Brower sees need for a plan as he further expands his empire

Reade Brower will buy longtime friend Alan Baker’s award-winning weeklies in Ellsworth and Bar Harbor on Sept. 1.
Reade Brower leans forward against a staircase railing.
Reade Brower at his office in Rockland. Photo by Sarah Rice.

Though he’ll add two more Maine weeklies – the Ellsworth American and Mount Desert Islander – to his ever-expanding newspaper holdings Sept. 1, Reade Brower still maintains that he hasn’t been following a strategy or grand acquisition plan.

But the Camden entrepreneur conceded Wednesday that it’s time for that to change.

“There is no plan,” he said, after the announcement that he would purchase the Ellsworth and MDI papers from publisher and owner Alan Baker. “However, it is time to formulate one. We have begun to think about it as an organization. And over the next six months, we will develop and begin to implement one. Too early to discuss any specifics.”

Brower said Phase 1 will be identifying those specifics – “who are we, what do we stand for, where do we want to go, who do we answer to. These are some of the questions that we will begin to answer.”

His latest acquisition includes the 167-year-old Ellsworth American and its sister paper, the Mount Desert Islander, which Baker created 17 years ago, as well as their buildings and press in Ellsworth. The Maine Press Association recognized the Islander for General Excellence in weekly print newspapers last fall, and the Ellsworth American came in second.

This purchase will raise Brower’s newspaper ownership tally to six of Maine’s seven dailies (all but the Bangor Daily News, which he prints), 21 weeklies and numerous other publications. The dailies were all purchased within the past few years – the Portland Press Herald/Maine Sunday Telegram, the Kennebec Journal in Augusta, and Morning Sentinel in Waterville in 2015, the Sun Journal in Lewiston in 2017, and the Times Record in Brunswick and Biddeford Journal Tribune earlier this year.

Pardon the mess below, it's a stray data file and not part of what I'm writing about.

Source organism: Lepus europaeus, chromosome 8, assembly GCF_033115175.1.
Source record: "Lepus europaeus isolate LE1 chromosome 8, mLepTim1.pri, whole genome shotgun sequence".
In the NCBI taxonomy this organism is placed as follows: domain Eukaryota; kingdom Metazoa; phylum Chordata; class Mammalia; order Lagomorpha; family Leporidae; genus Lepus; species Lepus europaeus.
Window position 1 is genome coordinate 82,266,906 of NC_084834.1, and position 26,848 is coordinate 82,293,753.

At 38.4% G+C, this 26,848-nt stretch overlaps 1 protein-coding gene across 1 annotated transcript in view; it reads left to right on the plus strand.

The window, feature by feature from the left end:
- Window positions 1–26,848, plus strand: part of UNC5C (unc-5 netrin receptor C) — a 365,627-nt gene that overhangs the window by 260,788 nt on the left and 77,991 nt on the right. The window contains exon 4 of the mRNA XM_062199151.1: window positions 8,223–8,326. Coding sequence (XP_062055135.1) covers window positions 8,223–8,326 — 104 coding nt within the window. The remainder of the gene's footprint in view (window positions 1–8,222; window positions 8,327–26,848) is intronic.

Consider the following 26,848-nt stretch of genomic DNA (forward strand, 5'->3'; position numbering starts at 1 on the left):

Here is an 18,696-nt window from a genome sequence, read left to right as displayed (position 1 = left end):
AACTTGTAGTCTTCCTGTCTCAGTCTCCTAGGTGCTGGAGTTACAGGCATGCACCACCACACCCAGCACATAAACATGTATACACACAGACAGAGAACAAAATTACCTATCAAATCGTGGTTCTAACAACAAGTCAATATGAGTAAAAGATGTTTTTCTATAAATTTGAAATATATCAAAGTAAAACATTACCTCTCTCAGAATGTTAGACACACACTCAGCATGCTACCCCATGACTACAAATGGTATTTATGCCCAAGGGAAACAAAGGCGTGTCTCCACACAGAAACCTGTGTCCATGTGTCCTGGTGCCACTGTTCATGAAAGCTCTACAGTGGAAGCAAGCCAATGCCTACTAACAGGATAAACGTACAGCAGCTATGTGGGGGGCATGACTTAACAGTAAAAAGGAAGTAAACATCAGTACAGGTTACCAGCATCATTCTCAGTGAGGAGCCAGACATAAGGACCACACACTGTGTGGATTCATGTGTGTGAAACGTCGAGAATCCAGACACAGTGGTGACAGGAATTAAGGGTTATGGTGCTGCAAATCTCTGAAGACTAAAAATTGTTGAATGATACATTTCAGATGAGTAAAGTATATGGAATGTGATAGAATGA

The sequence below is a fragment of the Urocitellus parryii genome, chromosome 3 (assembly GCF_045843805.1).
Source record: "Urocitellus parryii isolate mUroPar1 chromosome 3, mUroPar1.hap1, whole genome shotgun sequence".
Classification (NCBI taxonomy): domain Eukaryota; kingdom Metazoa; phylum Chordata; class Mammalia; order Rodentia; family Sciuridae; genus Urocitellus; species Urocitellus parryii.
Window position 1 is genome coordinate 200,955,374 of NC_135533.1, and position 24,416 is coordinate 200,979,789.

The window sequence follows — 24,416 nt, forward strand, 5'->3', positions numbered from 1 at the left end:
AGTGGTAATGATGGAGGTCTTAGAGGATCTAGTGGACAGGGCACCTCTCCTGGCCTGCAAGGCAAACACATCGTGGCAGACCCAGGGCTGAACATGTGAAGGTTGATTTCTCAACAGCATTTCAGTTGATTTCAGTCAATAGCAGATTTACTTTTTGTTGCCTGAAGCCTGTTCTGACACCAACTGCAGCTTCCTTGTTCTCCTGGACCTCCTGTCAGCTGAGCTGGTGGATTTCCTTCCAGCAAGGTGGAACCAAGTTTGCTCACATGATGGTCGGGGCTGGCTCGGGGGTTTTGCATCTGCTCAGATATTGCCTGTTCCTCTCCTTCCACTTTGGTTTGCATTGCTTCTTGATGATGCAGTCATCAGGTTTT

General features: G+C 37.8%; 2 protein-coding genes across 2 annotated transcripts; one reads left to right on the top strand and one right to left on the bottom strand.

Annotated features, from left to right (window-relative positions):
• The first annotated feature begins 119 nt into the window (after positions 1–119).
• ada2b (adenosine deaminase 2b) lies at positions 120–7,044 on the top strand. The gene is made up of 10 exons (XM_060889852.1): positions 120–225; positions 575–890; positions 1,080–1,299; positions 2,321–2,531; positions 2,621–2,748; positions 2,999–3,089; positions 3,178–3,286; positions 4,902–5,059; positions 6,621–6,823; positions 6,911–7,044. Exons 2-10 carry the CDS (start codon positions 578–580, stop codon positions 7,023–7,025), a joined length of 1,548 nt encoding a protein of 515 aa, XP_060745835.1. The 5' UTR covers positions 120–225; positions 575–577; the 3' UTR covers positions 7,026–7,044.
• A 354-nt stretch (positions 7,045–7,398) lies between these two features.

With the further expansion of his newspaper empire, Brower noted via email Wednesday that “we will continue to offer as much autonomy to each organization as possible.”

“We want to remain a family of businesses that recognizes that each paper is individual, not a clone – just like each child in a family is an individual. It is expected and hoped that each follow a family crest when it comes to a moral and ethical code, but each has its own individual traits that are honored and nurtured. We do not want to be a chain of newspapers.”

Brower said he has “admired the work of Alan Baker, and his papers, over decades I’ve been privileged to call him a colleague and a friend. Alan is a true champion of journalism in Maine, and we will do our best to maintain and continue the journey.”

Brower wrote that he wouldn’t talk about specifics of the Ellsworth and MDI purchases until after the sale goes through. “Out of respect and constraint, I think that as long as Alan owns the papers, I should not be talking or speculating about what will or won’t happen.”

Baker said Wednesday that his age made selling his award-winning papers an “inevitability.” He’ll turn 89 on Aug. 7, and leave his position as publisher on or before Aug. 31 – “I need to get out of the way and let folks be on their own.”

“My age was the driving force, but the fact that Reade and I have been friends for 25 years made it an easy choice,” he said. “I admire what he has done and what he’s doing.”